In FIGS. 10a and 10b, a part of a single pickup fiber end 210 is shown engaged by a part of the light guide 170 at tapered portion 200. Some parts are omitted for enhanced clarity. The area where the light guide 170 engages a pickup fiber PF may be referred to as a coupling area. The refractive indices n3 and n4 already have been discussed. The pickup fibers PF each are constructed so as to be generally made up of a material having a refractive index of n1, but are coated with a material having a refractive index of n2. In other words, the pickup fibers each have a cladding layer with refractive index n2. FIG. 10b is substantially similar to FIG. 10a, except that the cladding layer of the pickup fiber PF and the cladding layer of the light guide 170 are not illustrated.
Now a description will be given of the manner in which the light from the light guide 170 enters the pickup fiber PF through the coupling area. This description will be made with respect to a single preferred embodiment of the invention, but the specificities are meant for instruction only, and are not intended to limit the invention to the precise values given.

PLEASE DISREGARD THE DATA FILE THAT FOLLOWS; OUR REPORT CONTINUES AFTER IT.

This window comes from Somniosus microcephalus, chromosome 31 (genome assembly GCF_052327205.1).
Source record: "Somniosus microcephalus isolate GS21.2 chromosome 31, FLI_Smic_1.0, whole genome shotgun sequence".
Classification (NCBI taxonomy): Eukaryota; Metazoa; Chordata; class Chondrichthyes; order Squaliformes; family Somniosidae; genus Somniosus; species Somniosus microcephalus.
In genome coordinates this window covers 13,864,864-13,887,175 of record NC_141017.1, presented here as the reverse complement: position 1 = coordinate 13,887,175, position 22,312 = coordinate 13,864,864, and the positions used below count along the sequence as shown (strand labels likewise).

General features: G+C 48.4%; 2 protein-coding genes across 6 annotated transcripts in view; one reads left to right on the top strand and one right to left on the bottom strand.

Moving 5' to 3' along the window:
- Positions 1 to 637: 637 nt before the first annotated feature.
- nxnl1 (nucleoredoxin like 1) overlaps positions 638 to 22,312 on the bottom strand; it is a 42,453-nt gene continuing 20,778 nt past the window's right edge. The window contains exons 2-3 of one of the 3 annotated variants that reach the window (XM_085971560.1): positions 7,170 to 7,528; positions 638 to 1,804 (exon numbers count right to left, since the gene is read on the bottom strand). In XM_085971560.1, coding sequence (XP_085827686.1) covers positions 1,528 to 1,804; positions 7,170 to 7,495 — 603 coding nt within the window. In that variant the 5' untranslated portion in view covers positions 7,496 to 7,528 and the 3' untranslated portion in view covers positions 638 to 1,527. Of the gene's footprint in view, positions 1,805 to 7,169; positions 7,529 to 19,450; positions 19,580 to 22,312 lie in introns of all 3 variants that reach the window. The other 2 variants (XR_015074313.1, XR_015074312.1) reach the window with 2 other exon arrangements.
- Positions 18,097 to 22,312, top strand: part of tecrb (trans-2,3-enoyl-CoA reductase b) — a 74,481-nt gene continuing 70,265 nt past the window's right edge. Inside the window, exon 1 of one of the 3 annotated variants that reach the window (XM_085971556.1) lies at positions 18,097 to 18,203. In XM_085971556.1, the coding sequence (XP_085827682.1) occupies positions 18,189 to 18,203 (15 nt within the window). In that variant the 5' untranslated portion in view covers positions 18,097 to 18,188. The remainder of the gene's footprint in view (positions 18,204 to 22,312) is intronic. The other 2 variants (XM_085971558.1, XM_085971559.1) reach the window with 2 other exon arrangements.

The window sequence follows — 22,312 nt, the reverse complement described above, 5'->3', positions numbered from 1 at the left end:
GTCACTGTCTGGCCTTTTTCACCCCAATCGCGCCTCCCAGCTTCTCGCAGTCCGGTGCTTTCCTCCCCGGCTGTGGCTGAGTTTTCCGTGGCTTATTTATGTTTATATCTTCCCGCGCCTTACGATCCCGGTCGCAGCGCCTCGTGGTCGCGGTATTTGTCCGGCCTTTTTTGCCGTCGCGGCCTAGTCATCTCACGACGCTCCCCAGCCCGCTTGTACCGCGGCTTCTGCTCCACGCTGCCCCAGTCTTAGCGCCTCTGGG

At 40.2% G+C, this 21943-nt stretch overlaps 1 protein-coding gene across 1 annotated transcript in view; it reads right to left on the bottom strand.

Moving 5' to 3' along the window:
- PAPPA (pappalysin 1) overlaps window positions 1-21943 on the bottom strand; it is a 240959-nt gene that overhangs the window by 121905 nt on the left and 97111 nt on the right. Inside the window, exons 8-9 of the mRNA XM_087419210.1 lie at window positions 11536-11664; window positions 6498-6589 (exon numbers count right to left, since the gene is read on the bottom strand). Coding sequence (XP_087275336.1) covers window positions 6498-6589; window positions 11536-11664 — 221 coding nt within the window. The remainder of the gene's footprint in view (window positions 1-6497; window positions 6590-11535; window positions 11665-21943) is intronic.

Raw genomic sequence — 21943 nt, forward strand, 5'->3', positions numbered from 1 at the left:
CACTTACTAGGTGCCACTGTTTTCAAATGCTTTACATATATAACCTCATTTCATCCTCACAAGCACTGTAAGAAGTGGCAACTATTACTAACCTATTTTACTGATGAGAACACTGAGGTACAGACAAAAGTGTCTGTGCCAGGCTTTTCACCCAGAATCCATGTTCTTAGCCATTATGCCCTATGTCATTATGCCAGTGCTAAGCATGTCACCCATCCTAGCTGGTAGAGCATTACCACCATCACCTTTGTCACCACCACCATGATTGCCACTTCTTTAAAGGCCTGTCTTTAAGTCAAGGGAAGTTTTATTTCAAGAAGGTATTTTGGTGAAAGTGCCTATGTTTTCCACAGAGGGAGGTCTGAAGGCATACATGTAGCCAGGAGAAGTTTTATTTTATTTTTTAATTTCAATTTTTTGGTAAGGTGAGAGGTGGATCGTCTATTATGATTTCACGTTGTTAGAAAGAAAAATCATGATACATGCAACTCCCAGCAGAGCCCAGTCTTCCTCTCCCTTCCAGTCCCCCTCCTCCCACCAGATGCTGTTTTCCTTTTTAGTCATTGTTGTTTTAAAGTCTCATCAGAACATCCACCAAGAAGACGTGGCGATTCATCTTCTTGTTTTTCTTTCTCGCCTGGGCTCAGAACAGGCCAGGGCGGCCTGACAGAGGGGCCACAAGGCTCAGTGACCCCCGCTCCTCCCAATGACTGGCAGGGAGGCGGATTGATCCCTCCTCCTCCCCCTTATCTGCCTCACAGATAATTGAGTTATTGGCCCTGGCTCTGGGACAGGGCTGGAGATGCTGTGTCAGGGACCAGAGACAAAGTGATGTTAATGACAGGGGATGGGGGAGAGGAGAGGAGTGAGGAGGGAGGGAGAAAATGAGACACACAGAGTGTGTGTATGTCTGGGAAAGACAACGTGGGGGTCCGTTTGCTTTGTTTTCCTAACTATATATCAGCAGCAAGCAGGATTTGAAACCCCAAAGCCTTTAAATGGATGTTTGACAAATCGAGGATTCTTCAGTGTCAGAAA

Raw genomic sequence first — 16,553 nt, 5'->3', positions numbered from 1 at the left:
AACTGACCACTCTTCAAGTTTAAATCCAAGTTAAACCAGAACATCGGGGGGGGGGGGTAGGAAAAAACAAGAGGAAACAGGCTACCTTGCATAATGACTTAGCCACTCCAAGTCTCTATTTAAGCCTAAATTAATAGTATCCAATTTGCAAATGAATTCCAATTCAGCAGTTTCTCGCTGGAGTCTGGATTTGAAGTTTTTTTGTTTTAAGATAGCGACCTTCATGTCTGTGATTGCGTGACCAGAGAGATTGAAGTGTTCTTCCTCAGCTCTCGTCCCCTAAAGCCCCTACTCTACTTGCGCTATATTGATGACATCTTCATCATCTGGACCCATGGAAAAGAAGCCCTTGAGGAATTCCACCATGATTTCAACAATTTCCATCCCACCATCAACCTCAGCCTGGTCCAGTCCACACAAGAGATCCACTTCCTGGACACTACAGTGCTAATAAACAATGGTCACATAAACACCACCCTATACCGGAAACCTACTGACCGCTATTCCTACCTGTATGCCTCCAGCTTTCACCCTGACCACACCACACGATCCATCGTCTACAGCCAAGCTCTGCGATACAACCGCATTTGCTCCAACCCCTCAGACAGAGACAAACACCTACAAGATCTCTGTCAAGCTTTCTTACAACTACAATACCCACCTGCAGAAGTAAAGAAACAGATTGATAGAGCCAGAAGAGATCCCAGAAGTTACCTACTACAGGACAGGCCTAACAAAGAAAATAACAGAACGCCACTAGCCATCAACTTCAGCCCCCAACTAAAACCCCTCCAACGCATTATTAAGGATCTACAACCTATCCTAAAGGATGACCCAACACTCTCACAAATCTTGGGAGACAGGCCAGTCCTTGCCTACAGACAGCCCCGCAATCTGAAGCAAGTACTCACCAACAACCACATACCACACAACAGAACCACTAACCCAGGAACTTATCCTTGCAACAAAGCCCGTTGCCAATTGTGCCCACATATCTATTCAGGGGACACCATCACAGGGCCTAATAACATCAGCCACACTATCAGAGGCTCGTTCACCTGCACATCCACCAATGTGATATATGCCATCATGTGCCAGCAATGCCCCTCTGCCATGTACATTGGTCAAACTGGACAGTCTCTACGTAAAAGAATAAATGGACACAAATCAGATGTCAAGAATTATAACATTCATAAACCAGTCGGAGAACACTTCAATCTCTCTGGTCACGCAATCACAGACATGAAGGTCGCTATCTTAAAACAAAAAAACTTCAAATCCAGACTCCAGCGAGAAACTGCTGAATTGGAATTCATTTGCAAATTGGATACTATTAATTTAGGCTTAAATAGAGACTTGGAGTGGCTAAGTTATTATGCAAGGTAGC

In FIGS. 10a and 10b, the PF (including its end 210) is a plastic optical fiber, CK-5 from MITSUBISHI, with a profile of n1 and n2. The core of the fiber is a high transparency Poly-methylmethacrylate and has a refractive index n1=1.492. The cladding of the fiber is made of a high transparency fluoropolymer, and has a refractive index n2=1.402. The numerical aperture NA of the fiber CK-5 is 0.51. The attenuation of this type of fiber is 0.18 dB/m. The diameter of the core of CK-5 is 107 micrometers, and the diameter of the core with the cladding layer is 114 micrometers.